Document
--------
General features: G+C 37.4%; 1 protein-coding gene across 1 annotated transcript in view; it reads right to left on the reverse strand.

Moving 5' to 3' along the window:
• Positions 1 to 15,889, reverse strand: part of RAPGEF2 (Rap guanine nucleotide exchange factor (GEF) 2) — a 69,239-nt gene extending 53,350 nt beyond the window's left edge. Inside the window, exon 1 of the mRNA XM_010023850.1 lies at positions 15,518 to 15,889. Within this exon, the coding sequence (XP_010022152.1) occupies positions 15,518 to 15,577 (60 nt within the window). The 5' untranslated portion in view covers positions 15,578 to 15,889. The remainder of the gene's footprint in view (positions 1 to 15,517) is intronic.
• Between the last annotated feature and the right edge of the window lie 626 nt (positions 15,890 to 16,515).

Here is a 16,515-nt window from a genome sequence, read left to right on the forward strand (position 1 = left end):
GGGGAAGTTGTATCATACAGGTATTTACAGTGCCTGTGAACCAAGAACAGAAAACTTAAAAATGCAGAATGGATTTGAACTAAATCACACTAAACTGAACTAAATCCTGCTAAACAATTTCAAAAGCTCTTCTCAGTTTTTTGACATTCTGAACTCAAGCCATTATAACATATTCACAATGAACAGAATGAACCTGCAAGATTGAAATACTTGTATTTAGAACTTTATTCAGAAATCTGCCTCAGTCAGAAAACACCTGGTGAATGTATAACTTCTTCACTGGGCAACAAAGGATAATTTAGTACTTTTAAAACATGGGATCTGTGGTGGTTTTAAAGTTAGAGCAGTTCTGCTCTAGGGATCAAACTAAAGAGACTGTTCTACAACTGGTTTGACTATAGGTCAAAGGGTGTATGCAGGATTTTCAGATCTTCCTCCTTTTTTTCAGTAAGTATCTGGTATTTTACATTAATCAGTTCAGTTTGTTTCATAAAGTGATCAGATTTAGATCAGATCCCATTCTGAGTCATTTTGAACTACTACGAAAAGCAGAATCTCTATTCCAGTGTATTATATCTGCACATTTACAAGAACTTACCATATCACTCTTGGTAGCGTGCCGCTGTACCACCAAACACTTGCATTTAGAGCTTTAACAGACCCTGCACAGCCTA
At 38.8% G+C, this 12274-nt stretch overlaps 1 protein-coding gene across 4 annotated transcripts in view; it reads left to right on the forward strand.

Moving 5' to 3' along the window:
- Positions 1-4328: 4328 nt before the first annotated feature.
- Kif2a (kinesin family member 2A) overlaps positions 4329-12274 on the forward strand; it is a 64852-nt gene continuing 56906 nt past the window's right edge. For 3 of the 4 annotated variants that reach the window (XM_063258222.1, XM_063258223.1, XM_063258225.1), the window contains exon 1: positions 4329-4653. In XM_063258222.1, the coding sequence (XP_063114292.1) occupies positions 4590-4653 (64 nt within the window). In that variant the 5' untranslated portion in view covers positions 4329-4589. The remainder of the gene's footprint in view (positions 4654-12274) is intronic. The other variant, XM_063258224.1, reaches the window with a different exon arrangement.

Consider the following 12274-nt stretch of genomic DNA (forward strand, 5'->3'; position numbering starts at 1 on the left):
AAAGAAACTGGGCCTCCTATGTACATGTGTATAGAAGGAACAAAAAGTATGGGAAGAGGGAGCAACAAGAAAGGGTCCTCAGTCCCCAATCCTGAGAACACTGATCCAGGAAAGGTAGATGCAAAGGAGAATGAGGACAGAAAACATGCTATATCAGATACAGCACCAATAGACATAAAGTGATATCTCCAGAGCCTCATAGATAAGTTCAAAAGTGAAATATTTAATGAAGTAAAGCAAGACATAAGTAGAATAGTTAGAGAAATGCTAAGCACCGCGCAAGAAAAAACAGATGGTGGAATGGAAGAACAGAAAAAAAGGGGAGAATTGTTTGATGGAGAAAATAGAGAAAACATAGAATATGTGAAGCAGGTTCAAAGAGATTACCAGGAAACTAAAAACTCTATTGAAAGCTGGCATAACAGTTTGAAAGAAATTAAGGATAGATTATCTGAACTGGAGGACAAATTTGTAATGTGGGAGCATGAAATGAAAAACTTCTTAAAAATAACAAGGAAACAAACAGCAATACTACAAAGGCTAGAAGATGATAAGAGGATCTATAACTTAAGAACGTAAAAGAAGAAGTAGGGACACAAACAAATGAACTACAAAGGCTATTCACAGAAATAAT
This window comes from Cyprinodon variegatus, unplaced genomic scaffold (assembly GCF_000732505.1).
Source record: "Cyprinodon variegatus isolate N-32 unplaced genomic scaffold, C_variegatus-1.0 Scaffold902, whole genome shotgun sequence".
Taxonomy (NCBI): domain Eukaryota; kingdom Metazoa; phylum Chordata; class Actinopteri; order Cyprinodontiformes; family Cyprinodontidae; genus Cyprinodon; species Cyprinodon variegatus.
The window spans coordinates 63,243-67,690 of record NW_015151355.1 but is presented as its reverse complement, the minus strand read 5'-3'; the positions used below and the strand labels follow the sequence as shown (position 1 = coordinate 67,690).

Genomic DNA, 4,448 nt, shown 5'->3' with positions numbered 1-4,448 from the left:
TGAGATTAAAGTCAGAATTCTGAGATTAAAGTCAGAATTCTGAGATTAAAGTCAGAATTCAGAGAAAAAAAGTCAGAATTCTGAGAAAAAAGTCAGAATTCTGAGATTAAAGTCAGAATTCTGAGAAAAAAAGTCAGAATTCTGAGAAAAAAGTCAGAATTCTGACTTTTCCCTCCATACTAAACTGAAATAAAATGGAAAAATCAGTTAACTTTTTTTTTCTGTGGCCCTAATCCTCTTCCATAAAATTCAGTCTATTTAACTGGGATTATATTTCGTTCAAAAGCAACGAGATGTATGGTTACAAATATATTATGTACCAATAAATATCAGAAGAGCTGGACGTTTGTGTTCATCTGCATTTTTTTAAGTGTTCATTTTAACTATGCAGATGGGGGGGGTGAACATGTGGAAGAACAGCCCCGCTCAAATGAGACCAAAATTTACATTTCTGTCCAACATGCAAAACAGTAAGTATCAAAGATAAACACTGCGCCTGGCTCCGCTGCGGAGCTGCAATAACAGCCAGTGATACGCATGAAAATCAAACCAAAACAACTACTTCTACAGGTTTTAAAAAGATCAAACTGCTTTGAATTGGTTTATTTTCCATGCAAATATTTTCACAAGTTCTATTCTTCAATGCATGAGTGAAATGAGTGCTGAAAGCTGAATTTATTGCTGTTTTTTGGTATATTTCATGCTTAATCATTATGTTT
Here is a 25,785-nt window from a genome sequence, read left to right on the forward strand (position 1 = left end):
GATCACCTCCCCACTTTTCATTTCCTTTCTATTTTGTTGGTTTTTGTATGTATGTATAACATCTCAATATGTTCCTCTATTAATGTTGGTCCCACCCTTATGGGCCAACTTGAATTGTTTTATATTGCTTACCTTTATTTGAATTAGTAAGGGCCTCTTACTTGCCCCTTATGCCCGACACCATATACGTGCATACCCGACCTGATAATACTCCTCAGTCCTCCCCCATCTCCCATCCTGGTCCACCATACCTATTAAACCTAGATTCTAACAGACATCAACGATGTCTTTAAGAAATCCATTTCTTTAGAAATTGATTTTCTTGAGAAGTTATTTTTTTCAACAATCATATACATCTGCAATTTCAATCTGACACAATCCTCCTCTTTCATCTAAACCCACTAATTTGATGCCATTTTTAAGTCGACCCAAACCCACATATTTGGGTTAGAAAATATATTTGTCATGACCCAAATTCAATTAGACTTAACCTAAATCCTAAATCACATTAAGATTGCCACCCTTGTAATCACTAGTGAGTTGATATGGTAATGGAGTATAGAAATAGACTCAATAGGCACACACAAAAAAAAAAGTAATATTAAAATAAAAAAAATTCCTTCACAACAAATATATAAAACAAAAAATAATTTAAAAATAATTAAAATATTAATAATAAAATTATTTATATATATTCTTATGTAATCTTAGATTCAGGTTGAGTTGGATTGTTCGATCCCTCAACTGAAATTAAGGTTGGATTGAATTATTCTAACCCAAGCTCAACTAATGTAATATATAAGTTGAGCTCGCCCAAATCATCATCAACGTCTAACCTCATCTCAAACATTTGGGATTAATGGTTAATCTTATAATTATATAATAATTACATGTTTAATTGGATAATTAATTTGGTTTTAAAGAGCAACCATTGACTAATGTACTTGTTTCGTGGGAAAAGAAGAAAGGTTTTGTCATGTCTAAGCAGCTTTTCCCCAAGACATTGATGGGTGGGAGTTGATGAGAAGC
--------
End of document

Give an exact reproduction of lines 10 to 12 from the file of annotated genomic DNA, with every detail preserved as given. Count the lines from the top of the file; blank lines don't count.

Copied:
- Kif2a (kinesin family member 2A) overlaps positions 4329-12274 on the forward strand; it is a 64852-nt gene continuing 56906 nt past the window's right edge. For 3 of the 4 annotated variants that reach the window (XM_063258222.1, XM_063258223.1, XM_063258225.1), the window contains exon 1: positions 4329-4653. In XM_063258222.1, the coding sequence (XP_063114292.1) occupies positions 4590-4653 (64 nt within the window). In that variant the 5' untranslated portion in view covers positions 4329-4589. The remainder of the gene's footprint in view (positions 4654-12274) is intronic. The other variant, XM_063258224.1, reaches the window with a different exon arrangement.

Consider the following 12274-nt stretch of genomic DNA (forward strand, 5'->3'; position numbering starts at 1 on the left):
AAAGAAACTGGGCCTCCTATGTACATGTGTATAGAAGGAACAAAAAGTATGGGAAGAGGGAGCAACAAGAAAGGGTCCTCAGTCCCCAATCCTGAGAACACTGATCCAGGAAAGGTAGATGCAAAGGAGAATGAGGACAGAAAACATGCTATATCAGATACAGCACCAATAGACATAAAGTGATATCTCCAGAGCCTCATAGATAAGTTCAAAAGTGAAATATTTAATGAAGTAAAGCAAGACATAAGTAGAATAGTTAGAGAAATGCTAAGCACCGCGCAAGAAAAAACAGATGGTGGAATGGAAGAACAGAAAAAAAGGGGAGAATTGTTTGATGGAGAAAATAGAGAAAACATAGAATATGTGAAGCAGGTTCAAAGAGATTACCAGGAAACTAAAAACTCTATTGAAAGCTGGCATAACAGTTTGAAAGAAATTAAGGATAGATTATCTGAACTGGAGGACAAATTTGTAATGTGGGAGCATGAAATGAAAAACTTCTTAAAAATAACAAGGAAACAAACAGCAATACTACAAAGGCTAGAAGATGATAAGAGGATCTATAACTTAAGAACGTAAAAGAAGAAGTAGGGACACAAACAAATGAACTACAAAGGCTATTCACAGAAATAAT